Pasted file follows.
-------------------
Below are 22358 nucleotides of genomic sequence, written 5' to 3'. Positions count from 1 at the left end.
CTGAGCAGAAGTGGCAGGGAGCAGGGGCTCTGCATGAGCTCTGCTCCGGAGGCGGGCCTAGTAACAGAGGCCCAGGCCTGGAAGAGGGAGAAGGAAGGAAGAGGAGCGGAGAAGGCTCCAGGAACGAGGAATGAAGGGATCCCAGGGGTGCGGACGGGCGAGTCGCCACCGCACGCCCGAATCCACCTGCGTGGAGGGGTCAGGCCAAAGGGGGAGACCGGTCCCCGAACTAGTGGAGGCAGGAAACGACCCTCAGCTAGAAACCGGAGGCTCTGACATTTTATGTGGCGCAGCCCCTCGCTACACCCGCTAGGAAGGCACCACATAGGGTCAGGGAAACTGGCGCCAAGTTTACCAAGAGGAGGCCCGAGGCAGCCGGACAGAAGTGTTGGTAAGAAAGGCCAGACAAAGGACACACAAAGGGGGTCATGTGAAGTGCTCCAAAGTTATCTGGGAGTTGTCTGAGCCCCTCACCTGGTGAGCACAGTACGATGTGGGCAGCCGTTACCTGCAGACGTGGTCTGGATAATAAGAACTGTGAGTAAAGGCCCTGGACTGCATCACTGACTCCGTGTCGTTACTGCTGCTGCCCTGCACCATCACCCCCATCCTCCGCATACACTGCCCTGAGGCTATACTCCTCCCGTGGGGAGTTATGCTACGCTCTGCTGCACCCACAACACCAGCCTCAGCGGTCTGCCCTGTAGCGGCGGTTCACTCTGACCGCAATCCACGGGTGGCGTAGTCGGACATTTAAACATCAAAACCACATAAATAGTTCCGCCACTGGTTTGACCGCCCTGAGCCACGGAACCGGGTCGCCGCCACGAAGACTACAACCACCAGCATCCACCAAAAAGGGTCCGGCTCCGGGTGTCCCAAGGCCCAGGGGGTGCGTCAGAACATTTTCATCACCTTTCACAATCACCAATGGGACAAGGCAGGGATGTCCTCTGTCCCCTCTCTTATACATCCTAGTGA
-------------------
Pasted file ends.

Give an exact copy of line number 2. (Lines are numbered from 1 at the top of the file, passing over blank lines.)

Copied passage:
CTGAGCAGAAGTGGCAGGGAGCAGGGGCTCTGCATGAGCTCTGCTCCGGAGGCGGGCCTAGTAACAGAGGCCCAGGCCTGGAAGAGGGAGAAGGAAGGAAGAGGAGCGGAGAAGGCTCCAGGAACGAGGAATGAAGGGATCCCAGGGGTGCGGACGGGCGAGTCGCCACCGCACGCCCGAATCCACCTGCGTGGAGGGGTCAGGCCAAAGGGGGAGACCGGTCCCCGAACTAGTGGAGGCAGGAAACGACCCTCAGCTAGAAACCGGAGGCTCTGACATTTTATGTGGCGCAGCCCCTCGCTACACCCGCTAGGAAGGCACCACATAGGGTCAGGGAAACTGGCGCCAAGTTTACCAAGAGGAGGCCCGAGGCAGCCGGACAGAAGTGTTGGTAAGAAAGGCCAGACAAAGGACACACAAAGGGGGTCATGTGAAGTGCTCCAAAGTTATCTGGGAGTTGTCTGAGCCCCTCACCTGGTGAGCACAGTACGATGTGGGCAGCCGTTACCTGCAGACGTGGTCTGGATAATAAGAACTGTGAGTAAAGGCCCTGGACTGCATCACTGACTCCGTGTCGTTACTGCTGCTGCCCTGCACCATCACCCCCATCCTCCGCATACACTGCCCTGAGGCTATACTCCTCCCGTGGGGAGTTATGCTACGCTCTGCTGCACCCACAACACCAGCCTCAGCGGTCTGCCCTGTAGCGGCGGTTCACTCTGACCGCAATCCACGGGTGGCGTAGTCGGACATTTAAACATCAAAACCACATAAATAGTTCCGCCACTGGTTTGACCGCCCTGAGCCACGGAACCGGGTCGCCGCCACGAAGACTACAACCACCAGCATCCACCAAAAAGGGTCCGGCTCCGGGTGTCCCAAGGCCCAGGGGGTGCGTCAGAACATTTTCATCACCTTTCACAATCACCAATGGGACAAGGCAGGGATGTCCTCTGTCCCCTCTCTTATACATCCTAGTGA